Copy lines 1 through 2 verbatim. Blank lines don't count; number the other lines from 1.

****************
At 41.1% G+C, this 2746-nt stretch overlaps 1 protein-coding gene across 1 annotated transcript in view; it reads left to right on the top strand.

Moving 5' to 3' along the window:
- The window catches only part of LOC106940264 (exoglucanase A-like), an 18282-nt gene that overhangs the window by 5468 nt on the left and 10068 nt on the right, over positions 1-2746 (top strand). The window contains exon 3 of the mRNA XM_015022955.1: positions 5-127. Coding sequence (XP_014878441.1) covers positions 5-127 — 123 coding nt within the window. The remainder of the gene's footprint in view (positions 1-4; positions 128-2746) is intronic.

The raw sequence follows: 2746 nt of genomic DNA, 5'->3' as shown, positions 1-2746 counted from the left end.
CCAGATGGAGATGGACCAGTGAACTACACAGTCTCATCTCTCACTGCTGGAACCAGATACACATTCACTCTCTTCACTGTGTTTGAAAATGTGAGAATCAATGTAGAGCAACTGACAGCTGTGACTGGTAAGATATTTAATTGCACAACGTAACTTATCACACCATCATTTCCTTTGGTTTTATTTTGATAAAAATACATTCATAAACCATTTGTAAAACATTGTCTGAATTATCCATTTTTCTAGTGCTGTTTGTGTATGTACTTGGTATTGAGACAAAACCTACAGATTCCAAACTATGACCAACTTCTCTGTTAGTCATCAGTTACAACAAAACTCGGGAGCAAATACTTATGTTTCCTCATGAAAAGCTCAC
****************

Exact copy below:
At 41.1% G+C, this 2746-nt stretch overlaps 1 protein-coding gene across 1 annotated transcript in view; it reads left to right on the top strand.

Moving 5' to 3' along the window: